One evening, back in the early days of mountain biking, I was riding one of the few mountain bike trails available in Stowe. I stopped for a moment on that steamy summer evening as the sun started to go down, listening to a hermit thrush, when I looked down over the village from the trail that would eventually be named Charlie’s. I thought to myself, wouldn’t it be amazing if this could one day be a town park where everyone could come and experience the joy I felt riding through what was then known as the Cabral property.
Thanks to the efforts of Stowe’s collaborative community, including Stowe Land Trust, the town of Stowe, Vermont Housing and Conservation Board, Stowe Mountain Bike Club (now Stowe Trails Partnership) and the public, that hope eventually became a reality on May 30, 2012. Today Cady Hill Forest is one of Vermont’s most frequented multi-use trail networks and is managed by the volunteers and staff at Stowe Trails Partnership.
Tom Jackman, the recently retired Stowe town planner, told me that this conservation project was the most complex he’d ever worked on during his 19 years as planner. “It involved many stakeholders, several different parcels and property owners, and a history of Act 250 permits and conservation restrictions that had to be navigated. The one person who deserves the most credit for pulling it off was Heather Furman, the former executive director of Stowe Land Trust,” he said. “Without her tenacity and ability to work with the landowners and state officials, along with raising the necessary funding in a very short amount of time, it would not have happened.”
The property and 11-plus-mile trail network are now regularly used by bikers, dog walkers, runners, naturalists, snowshoers, birders and adaptive athletes.
The 320-acre Cady Hill Forest is comprised of several parcels previously owned by the Cabral Family (217-plus acres), the Hillman family of Golden Eagle Resort (41 acres) and the town-owned Macutchan Forest (60 acres). In the 1990s the late Ray Cabral, a developer and client of mine at the time, had big plans to develop his portion with dozens of homesites. In the meantime, he generously allowed for a handful of riders to use the few trails that had been cut — most notably Zog’s — but not to be publicized, since his priority was working through the years-long development permit process.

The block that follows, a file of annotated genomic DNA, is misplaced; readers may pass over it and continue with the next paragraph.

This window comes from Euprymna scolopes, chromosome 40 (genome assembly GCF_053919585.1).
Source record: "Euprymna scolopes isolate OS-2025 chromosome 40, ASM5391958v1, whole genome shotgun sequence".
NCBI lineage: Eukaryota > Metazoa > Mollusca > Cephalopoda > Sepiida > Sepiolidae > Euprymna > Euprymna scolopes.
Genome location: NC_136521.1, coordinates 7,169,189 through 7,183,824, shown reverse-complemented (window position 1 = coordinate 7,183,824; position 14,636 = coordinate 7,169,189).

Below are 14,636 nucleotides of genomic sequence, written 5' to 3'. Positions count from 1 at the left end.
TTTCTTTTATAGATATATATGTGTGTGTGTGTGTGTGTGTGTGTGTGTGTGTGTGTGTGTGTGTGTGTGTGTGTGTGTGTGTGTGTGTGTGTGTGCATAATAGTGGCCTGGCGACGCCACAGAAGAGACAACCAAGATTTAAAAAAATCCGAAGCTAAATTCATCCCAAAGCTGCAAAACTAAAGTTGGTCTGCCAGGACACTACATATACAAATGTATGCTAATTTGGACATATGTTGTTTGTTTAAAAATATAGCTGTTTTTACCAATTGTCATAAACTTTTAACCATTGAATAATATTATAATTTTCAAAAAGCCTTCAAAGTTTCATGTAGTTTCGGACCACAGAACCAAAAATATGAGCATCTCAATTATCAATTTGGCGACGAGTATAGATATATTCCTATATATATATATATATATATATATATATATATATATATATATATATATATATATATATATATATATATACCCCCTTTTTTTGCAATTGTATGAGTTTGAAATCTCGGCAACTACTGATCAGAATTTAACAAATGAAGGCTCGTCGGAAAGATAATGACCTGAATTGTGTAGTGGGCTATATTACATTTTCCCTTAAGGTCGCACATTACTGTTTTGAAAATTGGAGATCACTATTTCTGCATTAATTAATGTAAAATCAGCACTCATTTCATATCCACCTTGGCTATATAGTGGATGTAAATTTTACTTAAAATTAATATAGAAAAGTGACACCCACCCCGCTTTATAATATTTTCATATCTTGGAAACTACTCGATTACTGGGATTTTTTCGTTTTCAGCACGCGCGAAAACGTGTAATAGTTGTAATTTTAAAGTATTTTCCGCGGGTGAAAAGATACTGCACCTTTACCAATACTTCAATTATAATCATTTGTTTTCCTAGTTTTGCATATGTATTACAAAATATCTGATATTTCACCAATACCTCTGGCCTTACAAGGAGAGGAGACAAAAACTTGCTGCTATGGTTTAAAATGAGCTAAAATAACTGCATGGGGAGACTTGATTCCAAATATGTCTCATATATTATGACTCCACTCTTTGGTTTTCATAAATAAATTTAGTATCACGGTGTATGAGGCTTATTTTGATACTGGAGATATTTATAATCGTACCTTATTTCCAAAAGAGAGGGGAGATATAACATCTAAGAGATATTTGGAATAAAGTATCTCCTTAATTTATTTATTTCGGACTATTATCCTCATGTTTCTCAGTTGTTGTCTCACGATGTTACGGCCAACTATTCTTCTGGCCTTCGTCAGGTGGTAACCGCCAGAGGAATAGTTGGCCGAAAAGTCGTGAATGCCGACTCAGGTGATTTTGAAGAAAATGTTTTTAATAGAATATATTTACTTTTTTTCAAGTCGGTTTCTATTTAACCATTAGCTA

Around the same time, Rick Sokoloff began the formation of the Stowe Mountain Bike Club. Sokoloff received permission to develop some trails on the Macutchan Forest parcel. Thanks to the passion and determination to have additional and sanctioned trails to ride in our area, he and Hardy Avery — Hardy Haul is named for him — got to work.
“These were humble beginnings,” Sokoloff reminded me, but “it was a labor of love.”
And so, it all began.
Ultimately the trail network expanded, became more popular, and came to be known as The Town Loops. Fast forward to 2010, when Kim Cabral, Ray Cabral’s wife, decided to sell the family property. Not having achieved success selling on the open market, she generously agreed to collaborate with the Stowe community to preserve this jewel in the crown of the village of Stowe to retain its natural and recreational assets.
Thanks to her willingness, Stowe Land Trust rapidly launched a huge fundraising campaign to conserve what is now Cady Hill Forest. With a grant from VHCB of $350,000 and a Stowe-voter approved contribution of $288,000, the trust had a great start to reach the $1.56 million purchase price goal. The remainder flowed in from local businesses, Stowe Mountain Bike Club members, and the citizens of Stowe who all ardently supported this important initiative.
The land trust donated the property to Stowe and secured a conservation easement along with the Vermont Housing and Conservation Board.
As we look back at this 10-year milestone, we are grateful to all those who dedicated their time and energy to preserving this exceptional property, rich with wildlife habitat, scenic viewsheds, wetlands and recreation opportunities.
There will be a weekend-long celebration July 29-31, hosted by Stowe Trails Partnership, Stowe Land Trust and Strawberry Hill Farm to commemorate this significant achievement. Mark your calendars.
Thank you for walking down memory lane with us. If you have a favorite memory about Cady Hill, we’d love to hear it. Email email@example.com, and we look forward to seeing you out on the trails.
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